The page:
Saanich resident Dorothy Chambers spotted a blue-green algae bloom at Beaver Lake. (File contributed/Dorothy Chambers)

CRD seeks feedback on Elk/Beaver Lake management plan in effort to reduce algae blooms

Tactics include creek management, goose population control

The Capital Regional District (CRD) is looking for public feedback on its upcoming lake watershed management plan for Elk and Beaver Lake.

For decades the lake has been affected by external factors, resulting in poor water quality, frequent algae blooms, invasive plant growth and poor habitat for the native wildlife.

The CRD has worked with many partners to come up with a remediation process in a two-part approach: an in-lake remediation plan, which will look to reduce high levels of nutrients in the water, and a watershed management plan to address external sources of the nutrients which come in from local land use, both urban and agricultural.

READ MORE: CRD looks to deal with deteriorating water quality of Elk/Beaver Lake in Saanich

According to a CRD report, the lake has been affected by human activity for at least 150 years; in the late 1800s land use in the area changed significantly for forestry, agriculture and increased recreational use. Significant changes came between 1873 and 187 with the installation of three dams, which saw the surface area of the lake rise by 21 per cent.

In 1951, the Pat Bay Highway was built, resulting in the disappearance of small, natural drainages around the lake.

The first concerns about water quality were raised in 1968, and by 1972 it was identified as being “highly eutrophic” or high in nutrients, a process that does occur in lakes naturally but which were expedited by human activity.

It was found that approximately 30 per cent of these nutrients come from run-off, groundwater, air particle and external land areas, while the remaining 70 per cent are accumulated in bottom sediment. Between 11 and 29 per cent of phosphorus comes from external sources, including fertilizer, pet waste, septic systems, house cleaners and non-migratory Canadian geese. Additional sources of excessive nutrients include runoff from O’Donnell Creek, Haliburton Brook, Hamsterly Creek, and Linnet Creek.

ALSO READ: CRD, Island Health lift beach advisory at one beach at Elk Lake

The CRD plans on improving rural and urban land management to reduce the phosphorus outputs, with a primary focus on Haliburton, O’Donnell and Hamsterly sub-watersheds, a move which will include contacting landowners within the area to offer advice. This includes limiting fertilizers, picking up pet waste, caring for septic systems and reducing household products high in phosphorus. It also will include stream restoration and working with the Ministry of Transportation to manage watershed function along the highway.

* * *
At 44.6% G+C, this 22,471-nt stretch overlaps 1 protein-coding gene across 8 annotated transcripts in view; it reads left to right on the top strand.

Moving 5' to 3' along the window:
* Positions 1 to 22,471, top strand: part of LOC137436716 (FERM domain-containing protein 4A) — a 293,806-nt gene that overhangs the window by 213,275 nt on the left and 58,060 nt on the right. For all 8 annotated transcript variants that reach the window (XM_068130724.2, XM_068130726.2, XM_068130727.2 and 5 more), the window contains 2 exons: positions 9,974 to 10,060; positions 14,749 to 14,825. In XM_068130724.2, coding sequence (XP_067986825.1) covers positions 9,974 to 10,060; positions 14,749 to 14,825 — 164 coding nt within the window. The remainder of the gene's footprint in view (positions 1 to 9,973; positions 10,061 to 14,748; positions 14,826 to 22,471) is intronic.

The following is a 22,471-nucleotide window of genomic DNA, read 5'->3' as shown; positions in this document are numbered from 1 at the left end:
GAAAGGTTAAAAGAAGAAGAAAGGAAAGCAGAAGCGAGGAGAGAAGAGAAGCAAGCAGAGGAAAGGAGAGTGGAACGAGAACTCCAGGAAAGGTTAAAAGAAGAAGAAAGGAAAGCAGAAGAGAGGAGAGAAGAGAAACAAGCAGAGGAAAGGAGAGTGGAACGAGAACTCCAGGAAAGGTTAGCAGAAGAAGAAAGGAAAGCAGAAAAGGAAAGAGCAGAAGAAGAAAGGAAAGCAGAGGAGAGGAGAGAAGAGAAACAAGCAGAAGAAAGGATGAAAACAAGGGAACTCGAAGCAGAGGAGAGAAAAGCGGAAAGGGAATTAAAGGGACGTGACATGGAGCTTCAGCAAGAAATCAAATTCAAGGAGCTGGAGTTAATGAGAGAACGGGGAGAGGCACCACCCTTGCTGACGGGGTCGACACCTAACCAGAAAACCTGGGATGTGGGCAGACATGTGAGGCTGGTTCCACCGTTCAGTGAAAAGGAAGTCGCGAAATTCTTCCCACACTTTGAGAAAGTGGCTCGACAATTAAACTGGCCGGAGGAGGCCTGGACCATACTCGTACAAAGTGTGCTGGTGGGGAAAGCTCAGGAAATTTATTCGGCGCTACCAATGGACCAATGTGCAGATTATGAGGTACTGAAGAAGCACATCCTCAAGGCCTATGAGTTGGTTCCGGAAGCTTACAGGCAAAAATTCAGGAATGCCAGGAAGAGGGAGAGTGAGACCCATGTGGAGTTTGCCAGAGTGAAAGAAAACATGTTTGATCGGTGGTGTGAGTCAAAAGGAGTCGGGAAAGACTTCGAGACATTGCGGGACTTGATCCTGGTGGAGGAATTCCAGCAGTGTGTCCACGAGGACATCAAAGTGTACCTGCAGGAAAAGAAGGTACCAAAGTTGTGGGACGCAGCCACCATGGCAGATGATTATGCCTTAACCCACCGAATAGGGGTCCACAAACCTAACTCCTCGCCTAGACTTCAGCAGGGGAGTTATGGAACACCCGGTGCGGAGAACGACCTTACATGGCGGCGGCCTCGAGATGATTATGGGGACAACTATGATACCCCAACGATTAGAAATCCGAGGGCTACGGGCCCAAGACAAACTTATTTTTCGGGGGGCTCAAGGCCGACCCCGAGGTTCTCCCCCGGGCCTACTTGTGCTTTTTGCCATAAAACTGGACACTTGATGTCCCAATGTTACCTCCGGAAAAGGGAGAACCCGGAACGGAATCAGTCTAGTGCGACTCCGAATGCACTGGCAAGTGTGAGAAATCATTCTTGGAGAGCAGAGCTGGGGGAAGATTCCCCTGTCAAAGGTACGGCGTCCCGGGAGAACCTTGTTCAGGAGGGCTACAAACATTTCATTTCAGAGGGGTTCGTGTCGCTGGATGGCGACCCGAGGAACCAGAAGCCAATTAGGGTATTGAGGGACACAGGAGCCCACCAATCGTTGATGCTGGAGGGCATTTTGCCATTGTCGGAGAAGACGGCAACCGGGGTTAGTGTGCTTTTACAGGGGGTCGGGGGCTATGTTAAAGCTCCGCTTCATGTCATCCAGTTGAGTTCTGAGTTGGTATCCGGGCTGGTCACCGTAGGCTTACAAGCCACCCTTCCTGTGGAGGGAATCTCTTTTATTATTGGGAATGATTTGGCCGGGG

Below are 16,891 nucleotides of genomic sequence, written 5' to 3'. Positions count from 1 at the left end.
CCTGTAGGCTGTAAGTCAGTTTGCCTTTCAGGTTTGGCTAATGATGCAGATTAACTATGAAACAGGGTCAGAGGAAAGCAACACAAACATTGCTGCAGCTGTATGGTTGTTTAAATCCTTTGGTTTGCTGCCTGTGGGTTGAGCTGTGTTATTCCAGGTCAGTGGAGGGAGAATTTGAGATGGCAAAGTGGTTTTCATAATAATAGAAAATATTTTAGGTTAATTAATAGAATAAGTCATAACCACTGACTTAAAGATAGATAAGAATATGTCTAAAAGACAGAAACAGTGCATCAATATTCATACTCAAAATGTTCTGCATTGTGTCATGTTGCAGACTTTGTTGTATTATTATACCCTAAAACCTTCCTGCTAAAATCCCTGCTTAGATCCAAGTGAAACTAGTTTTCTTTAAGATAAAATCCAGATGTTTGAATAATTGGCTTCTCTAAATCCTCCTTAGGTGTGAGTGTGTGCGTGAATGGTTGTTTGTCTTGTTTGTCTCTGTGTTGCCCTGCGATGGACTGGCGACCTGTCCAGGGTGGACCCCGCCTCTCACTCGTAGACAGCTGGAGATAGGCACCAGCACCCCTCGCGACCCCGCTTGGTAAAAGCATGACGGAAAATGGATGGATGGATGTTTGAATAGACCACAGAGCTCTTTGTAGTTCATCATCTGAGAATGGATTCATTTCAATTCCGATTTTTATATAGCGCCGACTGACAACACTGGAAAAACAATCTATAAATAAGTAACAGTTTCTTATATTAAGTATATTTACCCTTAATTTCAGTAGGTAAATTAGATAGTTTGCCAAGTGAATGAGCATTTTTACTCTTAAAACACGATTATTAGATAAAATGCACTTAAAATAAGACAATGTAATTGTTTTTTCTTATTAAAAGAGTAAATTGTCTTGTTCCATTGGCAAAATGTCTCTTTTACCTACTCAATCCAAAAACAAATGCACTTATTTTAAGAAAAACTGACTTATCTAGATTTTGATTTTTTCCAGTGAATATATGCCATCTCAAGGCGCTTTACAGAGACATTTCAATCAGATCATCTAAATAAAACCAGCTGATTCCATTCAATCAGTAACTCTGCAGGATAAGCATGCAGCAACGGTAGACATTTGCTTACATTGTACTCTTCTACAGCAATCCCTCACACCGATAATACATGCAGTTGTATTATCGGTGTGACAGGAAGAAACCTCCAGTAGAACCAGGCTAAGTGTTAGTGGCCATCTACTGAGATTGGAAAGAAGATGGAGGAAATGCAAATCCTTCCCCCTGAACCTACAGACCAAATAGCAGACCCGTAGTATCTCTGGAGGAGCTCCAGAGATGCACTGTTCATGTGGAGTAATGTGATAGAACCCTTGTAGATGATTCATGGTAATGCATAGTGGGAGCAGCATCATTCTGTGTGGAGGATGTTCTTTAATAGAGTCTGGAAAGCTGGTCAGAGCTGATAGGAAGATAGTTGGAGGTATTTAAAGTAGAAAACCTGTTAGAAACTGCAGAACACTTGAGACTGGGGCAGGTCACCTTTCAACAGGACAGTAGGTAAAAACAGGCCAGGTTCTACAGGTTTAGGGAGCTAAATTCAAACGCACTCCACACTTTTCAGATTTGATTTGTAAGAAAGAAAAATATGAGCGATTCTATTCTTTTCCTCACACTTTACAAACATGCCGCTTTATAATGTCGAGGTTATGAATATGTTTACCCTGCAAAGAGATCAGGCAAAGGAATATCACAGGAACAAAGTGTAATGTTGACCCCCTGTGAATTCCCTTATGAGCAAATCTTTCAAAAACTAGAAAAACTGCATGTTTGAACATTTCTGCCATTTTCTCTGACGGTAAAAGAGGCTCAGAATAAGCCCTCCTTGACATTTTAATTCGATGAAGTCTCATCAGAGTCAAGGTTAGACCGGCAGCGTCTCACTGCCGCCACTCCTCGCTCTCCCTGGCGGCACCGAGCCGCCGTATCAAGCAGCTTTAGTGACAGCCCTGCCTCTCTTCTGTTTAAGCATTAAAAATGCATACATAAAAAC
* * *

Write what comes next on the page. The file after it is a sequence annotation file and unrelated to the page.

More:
The CRD also plans on working with the provincial and federal governments to reduce goose populations, with tactics such as habitat modification, scaring them and a population control tactic known as “egg addling” – where experts temporarily remove eggs from nests, terminate viable embryos and put the egg back.

Dog walkers and horse riders in the area will be further encouraged to control animal waste.

The CRD is hosting an online survey to get public feedback on its management plan, which will run until Feb. 27. Both the management plan and the survey are available online at crd.bc.ca/project/elk-beaver-lake-initiative.

nicole.crescenzi@vicnews.com

Like us on Facebook, send a Tweet to @NicoleCrescenzi
and follow us on Instagram

CRDWastewater treatment

Just Posted

Greater Victoria sees highest gas prices in the country

The Capital Region sits higher than Vancouver and the northern Island

2020 Budget: ICBC ‘dumpster fire’ to turn into $86M surplus, NDP say

ICBC operating with $91-million deficit for 2019-2020 fiscal year

Ten poisoned eagles rushed to Nanaimo for treatment

Eagles stricken after eating flesh of euthanized animal at Nanaimo Regional Landfill

Updated: Sightseeing airplane crashes in Saanich farm

Two sent to hospital with minor injuries after Cessna 172 crash at 8:55 a.m.

Ten poisoned eagles rushed to Nanaimo for treatment

Eagles stricken after eating flesh of euthanized animal at Nanaimo Regional Landfill

World Cup skier from Okanagan dies suddenly at 19

Kuroda, who made his World Cup debut earlier this year, passed away suddenly Monday night.

Coastal GasLink pipeline investor committed to closing deal despite protests

Developer TC Energy Corp. — formerly TransCanada Corp. — is to remain the operator of the $6.6-billion pipeline

New highway proposed between Alberta and B.C.

The route would connect Red Deer to Kamloops

What’s in a name? The story of Revelstoke’s Mt. Begbie

It’s likely the iconic peak had several Indigenous peoples’ names before settlers arrived

Budget 2020: B.C. Liberals blast ‘Netflix tax,’ lack of economic plan

ICBC rates still go up, except in election year, Shirley Bond says

Teen snowmobiler from Kelowna found after air force’s overnight search

The teen had been missing since just after 6 p.m. on Monday

Two law enforcement trucks ‘deliberately’ set on fire in northern B.C., RCMP say

Police say they have video evidence of a person in the area of the truck fires

Nanaimo man wins lotto, plans to buy $16,000 fridge

Curtis Wright a winner in Lotto 6/49 draw

Most Read